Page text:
One of Our Aircraft is Missing
I’ve always like British movies from WWII better than American ones. Ours are always relentlessly gung-ho, I guess because that’s how we built morale in 1940s America. The Brits always go the other way. They understate it all, with droll wit and “Do duck your head, old chap!” “Oh, I say, thanks, you old thing!” sang-froid. Here we have the story of a crew of six on a bombing mission to Stuttgart. Their plane is disabled and they have to bail out. The scenes on the plane are very tense and claustrophobic, extremely well done. Then they get on the ground in Holland and can relax a bit, with typical British calm. They are smuggled out of the country right under the noses of the damn Nazis, by the resourceful Dutch Resistance. My hat is off to undergrounds everywhere. It takes real nerve to sabotage the new rulers who are occupying your country, at least as much as it takes to be a soldier, maybe more.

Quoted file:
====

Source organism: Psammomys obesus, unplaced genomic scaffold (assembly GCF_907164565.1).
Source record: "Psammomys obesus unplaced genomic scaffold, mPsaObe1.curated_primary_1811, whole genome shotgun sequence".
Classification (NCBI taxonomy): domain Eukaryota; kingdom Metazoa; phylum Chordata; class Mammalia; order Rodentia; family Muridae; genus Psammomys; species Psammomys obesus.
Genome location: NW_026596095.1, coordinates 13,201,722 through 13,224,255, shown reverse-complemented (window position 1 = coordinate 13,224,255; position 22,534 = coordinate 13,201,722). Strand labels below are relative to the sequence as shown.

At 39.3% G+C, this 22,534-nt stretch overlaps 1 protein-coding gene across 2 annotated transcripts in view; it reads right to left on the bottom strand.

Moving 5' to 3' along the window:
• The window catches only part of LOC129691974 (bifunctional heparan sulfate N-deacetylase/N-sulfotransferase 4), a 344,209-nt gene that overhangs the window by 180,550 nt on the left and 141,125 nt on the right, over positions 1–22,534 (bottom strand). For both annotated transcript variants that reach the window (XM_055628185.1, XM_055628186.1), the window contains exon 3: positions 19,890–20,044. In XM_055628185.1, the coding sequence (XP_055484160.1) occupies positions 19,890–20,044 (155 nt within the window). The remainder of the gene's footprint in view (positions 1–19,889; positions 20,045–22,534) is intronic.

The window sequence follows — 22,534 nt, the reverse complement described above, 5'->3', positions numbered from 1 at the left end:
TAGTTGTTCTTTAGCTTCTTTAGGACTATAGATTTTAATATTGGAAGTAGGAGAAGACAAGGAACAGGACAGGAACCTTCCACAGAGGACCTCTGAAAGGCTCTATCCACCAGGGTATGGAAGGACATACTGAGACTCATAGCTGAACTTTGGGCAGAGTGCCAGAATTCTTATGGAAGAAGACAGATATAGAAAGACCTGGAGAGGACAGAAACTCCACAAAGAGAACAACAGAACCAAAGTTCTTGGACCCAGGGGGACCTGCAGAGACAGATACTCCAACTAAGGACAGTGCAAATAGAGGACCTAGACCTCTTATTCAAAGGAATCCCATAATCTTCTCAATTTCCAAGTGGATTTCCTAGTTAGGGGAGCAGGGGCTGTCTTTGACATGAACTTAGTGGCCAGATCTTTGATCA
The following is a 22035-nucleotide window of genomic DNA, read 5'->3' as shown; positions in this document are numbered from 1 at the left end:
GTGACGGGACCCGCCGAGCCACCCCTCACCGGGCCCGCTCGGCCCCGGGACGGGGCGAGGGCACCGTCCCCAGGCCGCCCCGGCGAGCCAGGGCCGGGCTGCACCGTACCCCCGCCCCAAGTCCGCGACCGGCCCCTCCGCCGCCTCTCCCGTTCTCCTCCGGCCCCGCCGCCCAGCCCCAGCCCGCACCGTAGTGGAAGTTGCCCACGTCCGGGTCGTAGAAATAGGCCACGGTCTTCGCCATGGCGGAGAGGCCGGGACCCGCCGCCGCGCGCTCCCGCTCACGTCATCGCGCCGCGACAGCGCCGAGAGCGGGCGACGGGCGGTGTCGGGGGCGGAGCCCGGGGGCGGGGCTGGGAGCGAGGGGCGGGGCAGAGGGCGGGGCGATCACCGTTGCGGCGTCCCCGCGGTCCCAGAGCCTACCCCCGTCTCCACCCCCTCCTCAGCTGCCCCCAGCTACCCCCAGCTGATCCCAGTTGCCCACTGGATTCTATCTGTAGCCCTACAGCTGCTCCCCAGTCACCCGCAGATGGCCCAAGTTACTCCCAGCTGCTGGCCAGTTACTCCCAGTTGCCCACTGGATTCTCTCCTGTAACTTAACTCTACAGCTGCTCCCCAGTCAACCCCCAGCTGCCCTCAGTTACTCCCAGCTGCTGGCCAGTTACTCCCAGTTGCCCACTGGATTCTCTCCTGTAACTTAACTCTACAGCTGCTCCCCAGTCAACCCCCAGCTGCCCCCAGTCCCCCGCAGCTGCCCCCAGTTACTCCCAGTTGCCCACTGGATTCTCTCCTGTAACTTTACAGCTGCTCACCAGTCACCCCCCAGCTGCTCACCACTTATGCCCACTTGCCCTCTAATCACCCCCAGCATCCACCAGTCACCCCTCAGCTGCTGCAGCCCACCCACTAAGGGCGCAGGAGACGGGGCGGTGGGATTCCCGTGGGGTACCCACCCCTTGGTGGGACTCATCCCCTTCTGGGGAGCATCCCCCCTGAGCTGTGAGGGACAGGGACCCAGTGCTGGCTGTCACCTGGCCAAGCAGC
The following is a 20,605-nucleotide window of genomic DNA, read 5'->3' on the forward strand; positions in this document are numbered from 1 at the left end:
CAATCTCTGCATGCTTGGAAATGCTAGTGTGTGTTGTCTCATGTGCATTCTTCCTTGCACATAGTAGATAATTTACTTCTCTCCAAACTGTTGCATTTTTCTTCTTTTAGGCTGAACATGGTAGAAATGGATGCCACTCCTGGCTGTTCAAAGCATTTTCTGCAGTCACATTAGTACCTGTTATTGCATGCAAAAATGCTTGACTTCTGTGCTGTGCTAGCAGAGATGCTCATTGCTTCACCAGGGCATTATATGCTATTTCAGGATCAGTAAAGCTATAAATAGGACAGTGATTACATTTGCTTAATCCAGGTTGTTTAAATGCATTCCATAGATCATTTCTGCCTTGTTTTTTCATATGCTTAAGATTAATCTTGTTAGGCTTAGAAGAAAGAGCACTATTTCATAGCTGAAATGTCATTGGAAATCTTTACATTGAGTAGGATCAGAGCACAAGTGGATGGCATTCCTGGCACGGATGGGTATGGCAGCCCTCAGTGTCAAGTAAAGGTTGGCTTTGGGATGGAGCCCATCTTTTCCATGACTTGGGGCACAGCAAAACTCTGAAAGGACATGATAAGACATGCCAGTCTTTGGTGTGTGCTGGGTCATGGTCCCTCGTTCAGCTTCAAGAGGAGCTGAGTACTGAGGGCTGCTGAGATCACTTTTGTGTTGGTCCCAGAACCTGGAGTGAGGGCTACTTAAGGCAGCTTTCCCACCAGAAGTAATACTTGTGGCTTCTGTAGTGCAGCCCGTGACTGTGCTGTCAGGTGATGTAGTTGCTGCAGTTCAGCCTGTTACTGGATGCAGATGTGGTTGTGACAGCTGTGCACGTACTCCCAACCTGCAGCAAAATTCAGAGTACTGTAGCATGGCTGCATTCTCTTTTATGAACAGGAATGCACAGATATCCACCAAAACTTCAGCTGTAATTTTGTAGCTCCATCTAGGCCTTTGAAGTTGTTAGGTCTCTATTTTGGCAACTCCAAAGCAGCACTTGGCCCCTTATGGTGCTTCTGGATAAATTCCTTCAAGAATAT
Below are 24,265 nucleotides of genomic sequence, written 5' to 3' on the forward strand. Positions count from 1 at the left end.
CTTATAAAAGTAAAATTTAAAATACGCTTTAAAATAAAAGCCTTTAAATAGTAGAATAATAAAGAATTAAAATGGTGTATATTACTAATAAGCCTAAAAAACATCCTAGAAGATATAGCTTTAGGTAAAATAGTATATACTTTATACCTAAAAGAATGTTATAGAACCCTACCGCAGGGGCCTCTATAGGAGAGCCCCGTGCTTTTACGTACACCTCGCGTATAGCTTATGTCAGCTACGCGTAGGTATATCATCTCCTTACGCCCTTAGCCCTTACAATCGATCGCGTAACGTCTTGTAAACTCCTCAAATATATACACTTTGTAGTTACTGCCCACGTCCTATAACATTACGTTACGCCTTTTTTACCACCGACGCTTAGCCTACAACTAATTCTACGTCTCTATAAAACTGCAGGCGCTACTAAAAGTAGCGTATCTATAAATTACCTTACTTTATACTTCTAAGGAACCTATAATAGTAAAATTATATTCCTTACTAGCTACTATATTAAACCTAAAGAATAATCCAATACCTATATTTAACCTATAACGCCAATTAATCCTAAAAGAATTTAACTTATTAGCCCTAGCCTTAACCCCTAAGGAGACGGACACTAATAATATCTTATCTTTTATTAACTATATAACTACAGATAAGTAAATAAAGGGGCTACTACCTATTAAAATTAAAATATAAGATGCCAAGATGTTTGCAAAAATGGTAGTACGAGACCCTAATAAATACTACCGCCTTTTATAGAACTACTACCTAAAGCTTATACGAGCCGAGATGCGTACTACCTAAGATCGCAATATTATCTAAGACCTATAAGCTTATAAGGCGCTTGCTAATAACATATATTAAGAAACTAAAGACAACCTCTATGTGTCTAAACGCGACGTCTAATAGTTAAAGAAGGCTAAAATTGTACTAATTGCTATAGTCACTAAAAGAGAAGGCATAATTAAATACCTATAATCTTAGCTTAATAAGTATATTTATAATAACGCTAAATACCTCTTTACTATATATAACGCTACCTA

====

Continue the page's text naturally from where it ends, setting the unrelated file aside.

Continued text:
The film is unusual as it has no musical score at all. It’s hardly needed, in my opinion. The directors were the team of Michael Powell and Emeric Pressburger, both of whom had big careers later on, but it’s more remarkable to me because of names further down in the credits: edited by David Lean, cinematography by Ronald Neame, who just died in 2010, age 99! It is also the first film appearance of Peter Ustinov, who has a small part as a Dutch priest.